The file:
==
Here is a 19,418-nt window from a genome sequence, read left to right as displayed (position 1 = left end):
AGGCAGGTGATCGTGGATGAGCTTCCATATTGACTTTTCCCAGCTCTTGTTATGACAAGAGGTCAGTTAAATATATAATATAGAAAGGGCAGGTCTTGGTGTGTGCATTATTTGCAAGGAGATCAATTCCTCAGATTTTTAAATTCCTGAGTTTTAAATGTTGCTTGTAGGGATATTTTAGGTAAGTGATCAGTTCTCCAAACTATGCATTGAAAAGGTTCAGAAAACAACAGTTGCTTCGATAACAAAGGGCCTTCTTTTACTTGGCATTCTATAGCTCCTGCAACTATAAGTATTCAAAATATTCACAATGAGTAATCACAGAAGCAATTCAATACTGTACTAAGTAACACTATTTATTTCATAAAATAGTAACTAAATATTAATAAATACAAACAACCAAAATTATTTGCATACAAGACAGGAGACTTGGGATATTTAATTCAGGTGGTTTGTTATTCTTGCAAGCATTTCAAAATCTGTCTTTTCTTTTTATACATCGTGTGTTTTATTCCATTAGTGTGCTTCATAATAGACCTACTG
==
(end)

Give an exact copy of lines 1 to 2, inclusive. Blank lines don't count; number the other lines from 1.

Here is a 19,418-nt window from a genome sequence, read left to right as displayed (position 1 = left end):
AGGCAGGTGATCGTGGATGAGCTTCCATATTGACTTTTCCCAGCTCTTGTTATGACAAGAGGTCAGTTAAATATATAATATAGAAAGGGCAGGTCTTGGTGTGTGCATTATTTGCAAGGAGATCAATTCCTCAGATTTTTAAATTCCTGAGTTTTAAATGTTGCTTGTAGGGATATTTTAGGTAAGTGATCAGTTCTCCAAACTATGCATTGAAAAGGTTCAGAAAACAACAGTTGCTTCGATAACAAAGGGCCTTCTTTTACTTGGCATTCTATAGCTCCTGCAACTATAAGTATTCAAAATATTCACAATGAGTAATCACAGAAGCAATTCAATACTGTACTAAGTAACACTATTTATTTCATAAAATAGTAACTAAATATTAATAAATACAAACAACCAAAATTATTTGCATACAAGACAGGAGACTTGGGATATTTAATTCAGGTGGTTTGTTATTCTTGCAAGCATTTCAAAATCTGTCTTTTCTTTTTATACATCGTGTGTTTTATTCCATTAGTGTGCTTCATAATAGACCTACTG